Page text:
Argentina: Investors Need A Little Reassuring

After three quarters of terrific growth, Argentina's economy is at a crossroads. The government must now spark more investment in order to keep the expansion going.

Fueled by a boom in exports, especially to China, and strong consumer spending, first-quarter real gross domestic product expanded by 11.2% from a year ago. However, growth is threatened by gas and electricity shortages, the result of scant investment during years of government-set price controls. A lack of energy is forcing work stoppages and rationing by industry. Meanwhile, rising wages are spurring inflation. In May prices rose 4.3% from a year ago.

Authorities so far have turned a blind eye to a potential slowdown, preferring instead to spend an expected $2.6 billion tax windfall from the recent recovery on social programs and public works such as new gas pipelines. But these moves are not helping to produce jobs or foster a favorable investment climate. In the first quarter, the jobless rate fell by only one-tenth of a percentage point, to 14.4%.

The Good Times Could Be At Risk
To generate real job growth, President Néstor Kirchner must convince investors that the economy's newfound competitiveness won't be stamped out by interventionist policies. Since Argentina ended the peso's peg to the U.S. dollar in early 2001, the currency has dropped 75%, making Argentina more attractive to outsiders. Foreigners, however, are slow to arrive. At home, banks are flush with cash and interest rates are at all-time lows. Yet, demand for loans is still far below what it was at the start of 2001 because local businesses are afraid to take risks.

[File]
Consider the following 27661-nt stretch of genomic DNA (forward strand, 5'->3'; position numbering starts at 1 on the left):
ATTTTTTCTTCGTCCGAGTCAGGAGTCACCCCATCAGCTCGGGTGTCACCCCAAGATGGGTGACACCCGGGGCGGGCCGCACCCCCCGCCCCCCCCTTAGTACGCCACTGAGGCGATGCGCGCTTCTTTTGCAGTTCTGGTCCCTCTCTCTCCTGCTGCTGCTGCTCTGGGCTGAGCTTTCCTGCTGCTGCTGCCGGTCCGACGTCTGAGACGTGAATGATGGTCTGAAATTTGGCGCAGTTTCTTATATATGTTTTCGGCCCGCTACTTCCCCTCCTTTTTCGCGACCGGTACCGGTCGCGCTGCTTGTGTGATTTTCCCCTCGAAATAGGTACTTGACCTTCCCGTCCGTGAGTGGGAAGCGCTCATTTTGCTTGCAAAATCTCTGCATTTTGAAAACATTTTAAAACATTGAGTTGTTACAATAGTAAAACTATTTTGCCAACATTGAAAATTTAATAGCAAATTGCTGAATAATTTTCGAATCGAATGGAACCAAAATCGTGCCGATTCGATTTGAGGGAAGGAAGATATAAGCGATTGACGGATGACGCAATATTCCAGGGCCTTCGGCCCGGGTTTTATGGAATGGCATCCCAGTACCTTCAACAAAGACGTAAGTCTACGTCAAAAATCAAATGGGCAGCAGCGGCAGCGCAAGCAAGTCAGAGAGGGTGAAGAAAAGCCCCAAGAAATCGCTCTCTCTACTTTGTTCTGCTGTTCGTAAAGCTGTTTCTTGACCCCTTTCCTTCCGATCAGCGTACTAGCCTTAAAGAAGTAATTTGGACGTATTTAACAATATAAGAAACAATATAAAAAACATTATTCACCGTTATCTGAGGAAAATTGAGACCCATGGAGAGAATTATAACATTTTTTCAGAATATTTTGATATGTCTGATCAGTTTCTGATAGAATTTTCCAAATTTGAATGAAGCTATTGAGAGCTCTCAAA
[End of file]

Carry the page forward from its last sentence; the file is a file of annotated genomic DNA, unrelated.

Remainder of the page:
One way to ease doubts about the economy's long-term health would be if Kirchner put an end to protracted haggling with foreign creditors over the restructuring of $100 billion in defaulted bonds. Although nobody expects a deal to be a cure-all, it would provide renewed access to capital markets for corporations. More important, it would help Kirchner dispel fears that he's backtracking on the previous decade's economic reforms or that he is isolating Argentina from the world.

By Joshua Goodman in Buenos Aires

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